Was Florence Nightingale sexist against women
Florence Nightingale is the epitome of caring - and misogyny
When you think of Florence Nightingale, you probably automatically think of the image of the caring woman who selflessly sacrifices herself for others. Who is the second most famous nurse after the woman on the album cover of Enema of the State However, more precisely occupied, must state: She was not a model of pure philanthropy - at least not if the people in question were female.
Nightingale was born in 1820 to a wealthy English banker and was raised well. At the age of 24 she started visiting the hospitals in her home country. Actually, she was originally looking for new job opportunities, because it bothered her that there were hardly any jobs that women could also do. However, she soon developed a keen interest in nursing. A profession in which women were not much more respected than prostitutes in the 19th century, as Marjie Bloy noted. It was believed that this type of job did not require any special training or "intelligence".
In 1853 Nightingale became the administrator of a hospital and in 1854 went to the Crimea with 38 other nurses to care for the wounded, dying and sick of the Crimean War. She was primarily busy keeping the filthy and infectious facility clean, nearly died of a fever, and eventually earned the nickname "the woman with the lantern" because she worked 20 hours a day and the ward mostly at night directed alone. As if that weren't impressive enough, she also campaigned against the oppression of nurses. Actually, a promising, proto-feminist start. However, this did not prevent her from developing an open and hypocritical hatred of women, which only ended with her falling asleep peacefully and dying in 1910.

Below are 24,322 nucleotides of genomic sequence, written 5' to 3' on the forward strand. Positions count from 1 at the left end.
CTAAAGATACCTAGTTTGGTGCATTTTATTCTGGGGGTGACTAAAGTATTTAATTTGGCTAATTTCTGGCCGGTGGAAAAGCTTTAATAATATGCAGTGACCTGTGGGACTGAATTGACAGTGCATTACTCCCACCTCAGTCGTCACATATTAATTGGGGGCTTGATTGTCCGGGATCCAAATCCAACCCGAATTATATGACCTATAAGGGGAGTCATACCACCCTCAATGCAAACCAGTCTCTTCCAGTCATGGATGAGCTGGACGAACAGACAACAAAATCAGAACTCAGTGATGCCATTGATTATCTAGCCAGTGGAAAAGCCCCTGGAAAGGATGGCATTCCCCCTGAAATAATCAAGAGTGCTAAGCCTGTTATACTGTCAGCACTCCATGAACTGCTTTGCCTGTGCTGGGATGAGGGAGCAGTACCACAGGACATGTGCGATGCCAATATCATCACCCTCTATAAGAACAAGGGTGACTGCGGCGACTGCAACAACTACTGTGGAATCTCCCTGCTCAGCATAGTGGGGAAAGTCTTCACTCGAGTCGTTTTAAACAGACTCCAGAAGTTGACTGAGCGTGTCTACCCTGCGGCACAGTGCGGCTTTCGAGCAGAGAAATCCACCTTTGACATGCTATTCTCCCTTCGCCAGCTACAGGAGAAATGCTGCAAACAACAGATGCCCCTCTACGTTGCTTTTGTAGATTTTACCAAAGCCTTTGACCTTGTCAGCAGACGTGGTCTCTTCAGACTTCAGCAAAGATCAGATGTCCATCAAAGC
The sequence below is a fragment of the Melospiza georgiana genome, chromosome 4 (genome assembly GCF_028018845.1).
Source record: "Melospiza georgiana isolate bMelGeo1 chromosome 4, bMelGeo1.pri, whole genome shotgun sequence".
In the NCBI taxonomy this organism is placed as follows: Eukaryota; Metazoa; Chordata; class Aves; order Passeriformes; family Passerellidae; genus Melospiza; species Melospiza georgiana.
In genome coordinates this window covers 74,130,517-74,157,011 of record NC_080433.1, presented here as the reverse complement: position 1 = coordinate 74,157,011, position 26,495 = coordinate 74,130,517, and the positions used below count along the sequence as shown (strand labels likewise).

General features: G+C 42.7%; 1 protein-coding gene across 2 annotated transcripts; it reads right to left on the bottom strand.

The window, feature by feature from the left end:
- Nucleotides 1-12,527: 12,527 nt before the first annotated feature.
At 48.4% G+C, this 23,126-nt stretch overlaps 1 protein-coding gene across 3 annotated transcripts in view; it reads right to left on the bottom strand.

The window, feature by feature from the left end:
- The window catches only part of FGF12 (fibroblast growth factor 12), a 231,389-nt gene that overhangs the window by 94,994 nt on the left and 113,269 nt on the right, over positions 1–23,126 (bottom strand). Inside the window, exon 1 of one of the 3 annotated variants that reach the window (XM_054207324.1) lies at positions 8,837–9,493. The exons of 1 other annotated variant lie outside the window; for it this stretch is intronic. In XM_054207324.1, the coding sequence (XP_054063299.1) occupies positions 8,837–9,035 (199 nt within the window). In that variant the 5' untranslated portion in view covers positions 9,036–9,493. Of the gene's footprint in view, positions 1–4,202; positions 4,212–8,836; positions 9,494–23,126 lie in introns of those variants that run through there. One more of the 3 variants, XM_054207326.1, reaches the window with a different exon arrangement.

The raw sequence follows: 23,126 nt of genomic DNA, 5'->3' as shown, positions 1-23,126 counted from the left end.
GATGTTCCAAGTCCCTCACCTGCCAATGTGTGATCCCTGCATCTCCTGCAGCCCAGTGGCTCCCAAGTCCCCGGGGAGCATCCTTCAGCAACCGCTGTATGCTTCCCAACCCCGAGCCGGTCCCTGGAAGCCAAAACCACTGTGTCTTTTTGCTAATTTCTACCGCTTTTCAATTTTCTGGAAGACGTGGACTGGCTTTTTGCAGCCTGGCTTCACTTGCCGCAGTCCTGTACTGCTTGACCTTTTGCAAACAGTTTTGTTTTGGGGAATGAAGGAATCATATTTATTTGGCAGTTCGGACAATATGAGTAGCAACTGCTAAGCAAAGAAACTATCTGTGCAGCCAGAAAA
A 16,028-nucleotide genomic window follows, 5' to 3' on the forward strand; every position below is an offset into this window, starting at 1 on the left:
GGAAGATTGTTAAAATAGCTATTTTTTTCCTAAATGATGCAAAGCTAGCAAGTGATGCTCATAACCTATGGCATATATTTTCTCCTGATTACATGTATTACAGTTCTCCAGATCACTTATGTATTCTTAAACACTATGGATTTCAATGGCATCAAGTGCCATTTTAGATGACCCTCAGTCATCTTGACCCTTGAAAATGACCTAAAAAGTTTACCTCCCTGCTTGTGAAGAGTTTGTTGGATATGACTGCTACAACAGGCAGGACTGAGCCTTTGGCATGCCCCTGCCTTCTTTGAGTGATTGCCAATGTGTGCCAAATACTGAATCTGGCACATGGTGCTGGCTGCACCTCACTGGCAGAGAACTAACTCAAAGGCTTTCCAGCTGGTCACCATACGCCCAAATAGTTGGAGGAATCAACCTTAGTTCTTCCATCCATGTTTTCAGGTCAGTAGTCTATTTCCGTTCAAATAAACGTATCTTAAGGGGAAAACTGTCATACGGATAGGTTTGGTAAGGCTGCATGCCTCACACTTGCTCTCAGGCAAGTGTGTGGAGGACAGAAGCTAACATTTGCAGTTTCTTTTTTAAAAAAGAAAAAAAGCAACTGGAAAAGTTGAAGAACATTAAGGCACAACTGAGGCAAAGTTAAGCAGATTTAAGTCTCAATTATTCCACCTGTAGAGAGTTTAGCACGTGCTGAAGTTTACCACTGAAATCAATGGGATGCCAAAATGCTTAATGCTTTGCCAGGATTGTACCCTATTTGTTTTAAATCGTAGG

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Most of Nightingale's work revolved around the theory that women shouldn't even try to compete with men. She believed that women should rather become successful nurses and measure their success by their own feminine standards. In Nightingale's first book Notes on Nursing: What It Is and What It Is Not from 1859 she urged her "sisters" to avoid the popular "jargon" of the time: "Specifically, I mean by speaking of the 'rights' of women, which ultimately only forces women to do all of this what men do [...]. However, it does not take into account what women are actually best at. "
She had previously spoken out against women's suffrage (a statement that she later withdrew) and repeatedly stressed the importance of women knowing where their place is. A statement that can also be seen as a swipe at the doctors of the time. In a letter to John Stuart Mill in 1860, Nightingale noted that women doctors had "brought no improvement" to what they saw as ailing medicine. Instead, they "tried to be 'men' but only made it to third-rate men."